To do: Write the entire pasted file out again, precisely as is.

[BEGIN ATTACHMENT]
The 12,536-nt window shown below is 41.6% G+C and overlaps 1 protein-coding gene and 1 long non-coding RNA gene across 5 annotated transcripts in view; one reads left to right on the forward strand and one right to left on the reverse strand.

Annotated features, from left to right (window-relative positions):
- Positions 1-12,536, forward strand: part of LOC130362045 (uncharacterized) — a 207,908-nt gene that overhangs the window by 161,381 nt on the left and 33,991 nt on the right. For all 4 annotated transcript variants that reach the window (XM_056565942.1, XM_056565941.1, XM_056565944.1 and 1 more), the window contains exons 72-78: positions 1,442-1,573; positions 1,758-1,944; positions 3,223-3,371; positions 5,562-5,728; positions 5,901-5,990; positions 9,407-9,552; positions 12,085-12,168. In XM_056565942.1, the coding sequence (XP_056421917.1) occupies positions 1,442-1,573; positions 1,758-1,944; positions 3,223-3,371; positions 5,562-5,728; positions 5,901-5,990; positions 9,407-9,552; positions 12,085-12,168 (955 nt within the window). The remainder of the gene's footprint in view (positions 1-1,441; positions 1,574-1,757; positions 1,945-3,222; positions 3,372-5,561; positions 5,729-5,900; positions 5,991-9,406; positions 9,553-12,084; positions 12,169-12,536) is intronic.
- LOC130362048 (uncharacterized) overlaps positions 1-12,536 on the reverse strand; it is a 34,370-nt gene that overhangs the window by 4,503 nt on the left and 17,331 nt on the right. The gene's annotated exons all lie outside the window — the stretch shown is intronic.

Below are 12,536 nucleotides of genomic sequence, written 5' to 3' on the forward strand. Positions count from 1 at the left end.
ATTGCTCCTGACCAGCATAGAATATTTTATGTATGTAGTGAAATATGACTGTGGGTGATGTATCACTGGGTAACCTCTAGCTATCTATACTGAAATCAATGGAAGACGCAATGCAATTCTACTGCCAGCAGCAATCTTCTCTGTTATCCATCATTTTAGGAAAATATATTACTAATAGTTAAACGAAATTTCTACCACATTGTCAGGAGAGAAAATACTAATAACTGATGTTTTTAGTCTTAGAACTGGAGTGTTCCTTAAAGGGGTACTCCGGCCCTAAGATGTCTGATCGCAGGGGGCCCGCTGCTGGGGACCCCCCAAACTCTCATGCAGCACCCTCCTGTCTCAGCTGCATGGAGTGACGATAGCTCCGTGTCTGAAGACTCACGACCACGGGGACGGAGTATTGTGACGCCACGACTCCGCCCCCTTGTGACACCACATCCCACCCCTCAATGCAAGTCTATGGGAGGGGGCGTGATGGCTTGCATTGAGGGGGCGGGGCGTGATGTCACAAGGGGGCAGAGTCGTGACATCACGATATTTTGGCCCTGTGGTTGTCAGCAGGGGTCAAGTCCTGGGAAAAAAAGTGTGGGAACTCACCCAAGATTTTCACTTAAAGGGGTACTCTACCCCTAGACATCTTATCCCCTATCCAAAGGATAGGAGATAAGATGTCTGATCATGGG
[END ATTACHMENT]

The 12,536-nt window shown below is 41.6% G+C and overlaps 1 protein-coding gene and 1 long non-coding RNA gene across 5 annotated transcripts in view; one reads left to right on the forward strand and one right to left on the reverse strand.

Annotated features, from left to right (window-relative positions):
- Positions 1-12,536, forward strand: part of LOC130362045 (uncharacterized) — a 207,908-nt gene that overhangs the window by 161,381 nt on the left and 33,991 nt on the right. For all 4 annotated transcript variants that reach the window (XM_056565942.1, XM_056565941.1, XM_056565944.1 and 1 more), the window contains exons 72-78: positions 1,442-1,573; positions 1,758-1,944; positions 3,223-3,371; positions 5,562-5,728; positions 5,901-5,990; positions 9,407-9,552; positions 12,085-12,168. In XM_056565942.1, the coding sequence (XP_056421917.1) occupies positions 1,442-1,573; positions 1,758-1,944; positions 3,223-3,371; positions 5,562-5,728; positions 5,901-5,990; positions 9,407-9,552; positions 12,085-12,168 (955 nt within the window). The remainder of the gene's footprint in view (positions 1-1,441; positions 1,574-1,757; positions 1,945-3,222; positions 3,372-5,561; positions 5,729-5,900; positions 5,991-9,406; positions 9,553-12,084; positions 12,169-12,536) is intronic.
- LOC130362048 (uncharacterized) overlaps positions 1-12,536 on the reverse strand; it is a 34,370-nt gene that overhangs the window by 4,503 nt on the left and 17,331 nt on the right. The gene's annotated exons all lie outside the window — the stretch shown is intronic.

Below are 12,536 nucleotides of genomic sequence, written 5' to 3' on the forward strand. Positions count from 1 at the left end.
ATTGCTCCTGACCAGCATAGAATATTTTATGTATGTAGTGAAATATGACTGTGGGTGATGTATCACTGGGTAACCTCTAGCTATCTATACTGAAATCAATGGAAGACGCAATGCAATTCTACTGCCAGCAGCAATCTTCTCTGTTATCCATCATTTTAGGAAAATATATTACTAATAGTTAAACGAAATTTCTACCACATTGTCAGGAGAGAAAATACTAATAACTGATGTTTTTAGTCTTAGAACTGGAGTGTTCCTTAAAGGGGTACTCCGGCCCTAAGATGTCTGATCGCAGGGGGCCCGCTGCTGGGGACCCCCCAAACTCTCATGCAGCACCCTCCTGTCTCAGCTGCATGGAGTGACGATAGCTCCGTGTCTGAAGACTCACGACCACGGGGACGGAGTATTGTGACGCCACGACTCCGCCCCCTTGTGACACCACATCCCACCCCTCAATGCAAGTCTATGGGAGGGGGCGTGATGGCTTGCATTGAGGGGGCGGGGCGTGATGTCACAAGGGGGCAGAGTCGTGACATCACGATATTTTGGCCCTGTGGTTGTCAGCAGGGGTCAAGTCCTGGGAAAAAAAGTGTGGGAACTCACCCAAGATTTTCACTTAAAGGGGTACTCTACCCCTAGACATCTTATCCCCTATCCAAAGGATAGGAGATAAGATGTCTGATCATGGG